Alex Saum-Pascual on Teaching Electronic Literature

27 Oct, 2017

Alex Saum-Pascual on Teaching Electronic Literature

Alex Saum-Pascual, Assistant Professor of Spanish at UC Berkeley and past Digital Humanities Fellow '15, published an article about teaching electronic literature as Digital Humanities. Her article was published in the Digital Humanities Quarterly in a special issue in Undergraduate Education on the Digital Humanities.

Her learnings come from the course she developed and taught at UC Berkeley in Spring 2016, cross-listed between the Spanish and Portuguese Department and the Berkeley Center of New Media.

Find her abstract below:

This essay presents an approach to teaching Digital Humanities through two largely unexplored lenses: electronic literature and foreign languages (Spanish in particular). It offers a practical example of a course taught during the Spring of 2016 at UC Berkeley that combines literary analysis with the teaching of basic programming skills, and DH tools and methods. Concretely, this course is an upper division, undergraduate writing intensive class, where students learn how to write and talk about electronic literature–e.g. hypertext novels, kinetic poetry, automatic generators, social media fictions, etc.–, learning specific terminology and theoretical frameworks, as they gain the skills to build their own digital art pieces in a collaborative workshop setting. By taking this course as a practical example, this essay tackles three important pillars in the humanities. Firstly, the overall concept of literature, and more specifically, the literary; secondly, what we understand by literary studies at the university; and thirdly, and more broadly, what constitutes cultural (beyond technical) literacy in the twenty–first century. This essay’s final claim is that teaching e-it as DH effectively address all three.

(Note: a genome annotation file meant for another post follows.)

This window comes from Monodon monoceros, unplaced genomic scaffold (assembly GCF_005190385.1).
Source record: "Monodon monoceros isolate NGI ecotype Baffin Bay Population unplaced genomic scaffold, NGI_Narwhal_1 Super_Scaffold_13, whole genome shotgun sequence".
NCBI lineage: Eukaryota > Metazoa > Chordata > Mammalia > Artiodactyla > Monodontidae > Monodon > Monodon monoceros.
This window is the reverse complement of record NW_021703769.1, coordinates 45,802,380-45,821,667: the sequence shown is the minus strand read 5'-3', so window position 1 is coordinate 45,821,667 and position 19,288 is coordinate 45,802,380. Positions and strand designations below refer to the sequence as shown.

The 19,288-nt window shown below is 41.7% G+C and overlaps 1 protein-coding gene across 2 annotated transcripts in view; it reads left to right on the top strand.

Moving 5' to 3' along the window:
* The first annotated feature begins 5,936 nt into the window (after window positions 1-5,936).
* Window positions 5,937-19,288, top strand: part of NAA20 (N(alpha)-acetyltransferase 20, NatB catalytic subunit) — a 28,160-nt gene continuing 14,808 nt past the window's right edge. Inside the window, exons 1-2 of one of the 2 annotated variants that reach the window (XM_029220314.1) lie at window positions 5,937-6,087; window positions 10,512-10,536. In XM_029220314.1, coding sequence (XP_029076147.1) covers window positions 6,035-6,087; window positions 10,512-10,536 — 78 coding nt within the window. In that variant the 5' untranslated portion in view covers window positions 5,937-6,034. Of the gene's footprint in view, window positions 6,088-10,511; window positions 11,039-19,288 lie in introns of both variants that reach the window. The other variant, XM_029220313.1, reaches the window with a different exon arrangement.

Read Saum-Pascual's full article here, and browse the entire DHQ issue here.